Tuesday, July 24, 2012

The Dangerous Thirteenth Amendment


Sandy Levinson and I have posted our latest article, The Dangerous Thirteenth Amendment, on SSRN. The essay is part of a symposium on the Thirteenth Amendment organized by Alex Tsesis, and will appear in the Columbia Law Review later this year. Here is the abstract:
Through most of its history, the Thirteenth Amendment has been interpreted extremely narrowly, especially when we compare it to the Fourteenth Amendment and the Bill of Rights. Modern lawyers would never read the Fourteenth Amendment in the way that they read the Thirteenth — as limited to close analogies to specific historical practices. The Thirteenth Amendment has been read in this way because it is “dangerous.” The demand that “neither slavery nor involuntary servitude . . . shall exist within the United States,” taken seriously, potentially calls into question too many different aspects of public and private power, ranging from political governance to market practices to the family itself.

Our contemporary association of “slavery” with a very limited set of historical practices is anachronistic and the result of a long historical process. The language of the Thirteenth Amendment is taken from the 1787 Northwest Ordinance. Yet at the time of the founding the concept of “slavery” was far broader than we currently understand it. ”Slavery” meant illegitimate domination, political subordination, and the absence of republican government; “chattel slavery” was only the most extreme and visible example of slavery. For example, American colonists repeatedly argued that the British Empire had made them slaves because they lacked political freedoms and representation in Parliament.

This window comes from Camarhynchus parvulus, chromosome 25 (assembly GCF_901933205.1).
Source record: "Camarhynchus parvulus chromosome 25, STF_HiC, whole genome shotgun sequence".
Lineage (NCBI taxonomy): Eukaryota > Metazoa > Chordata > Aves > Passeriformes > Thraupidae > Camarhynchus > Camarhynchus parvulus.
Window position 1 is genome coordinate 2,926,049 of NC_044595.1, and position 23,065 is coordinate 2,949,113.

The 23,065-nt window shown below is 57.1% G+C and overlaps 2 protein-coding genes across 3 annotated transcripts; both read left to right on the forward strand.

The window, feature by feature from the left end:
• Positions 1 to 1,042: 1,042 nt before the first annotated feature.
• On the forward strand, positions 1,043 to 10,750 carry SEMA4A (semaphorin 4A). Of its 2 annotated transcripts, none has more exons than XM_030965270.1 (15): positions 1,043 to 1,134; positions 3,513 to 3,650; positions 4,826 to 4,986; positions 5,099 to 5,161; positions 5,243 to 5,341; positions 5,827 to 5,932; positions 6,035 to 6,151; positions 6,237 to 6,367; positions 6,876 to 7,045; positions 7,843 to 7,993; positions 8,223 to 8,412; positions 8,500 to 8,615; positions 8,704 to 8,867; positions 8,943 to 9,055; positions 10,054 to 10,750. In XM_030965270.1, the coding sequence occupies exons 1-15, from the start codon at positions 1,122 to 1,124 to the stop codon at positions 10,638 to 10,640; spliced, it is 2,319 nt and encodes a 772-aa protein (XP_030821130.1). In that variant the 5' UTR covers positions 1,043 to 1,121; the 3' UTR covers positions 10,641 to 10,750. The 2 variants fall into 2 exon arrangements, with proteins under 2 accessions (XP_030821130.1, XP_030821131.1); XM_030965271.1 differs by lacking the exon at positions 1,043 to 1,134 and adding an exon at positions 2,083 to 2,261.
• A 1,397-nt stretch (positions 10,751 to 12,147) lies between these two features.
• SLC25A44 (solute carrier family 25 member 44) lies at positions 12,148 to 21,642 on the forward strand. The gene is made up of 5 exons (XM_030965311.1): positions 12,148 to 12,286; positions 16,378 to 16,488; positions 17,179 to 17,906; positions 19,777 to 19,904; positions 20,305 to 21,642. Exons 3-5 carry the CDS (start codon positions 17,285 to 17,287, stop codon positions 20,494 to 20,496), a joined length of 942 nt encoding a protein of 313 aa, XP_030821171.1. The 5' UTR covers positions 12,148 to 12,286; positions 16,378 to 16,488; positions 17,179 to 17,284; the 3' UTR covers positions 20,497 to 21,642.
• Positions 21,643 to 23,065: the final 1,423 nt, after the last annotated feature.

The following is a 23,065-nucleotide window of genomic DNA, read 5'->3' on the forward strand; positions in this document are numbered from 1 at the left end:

The broader, anti-republican concept of slavery was narrowed during the fight for the abolition of chattel slavery for political and strategic reasons. Abolitionists wanted to avoid awkward comparisons to the economic and political subordination of wage laborers and women. Once chattel slavery was abolished, labor activists and suffragists sought to revive the older, broader concept of “slavery.” But emancipation allowed defenders of the status quo to insist that American society was now “free.” Everyday aspects of economic and family life could not be “slavery,” which was by definition the worst of evils and had already been eradicated by law. Even today, calling an injustice “slavery” is generally seen as overheated hyperbole and even a presumptuous insult to the memory of the victims of African American chattel slavery. This essay concludes by asking how our political imagination has been limited as a result of this history.

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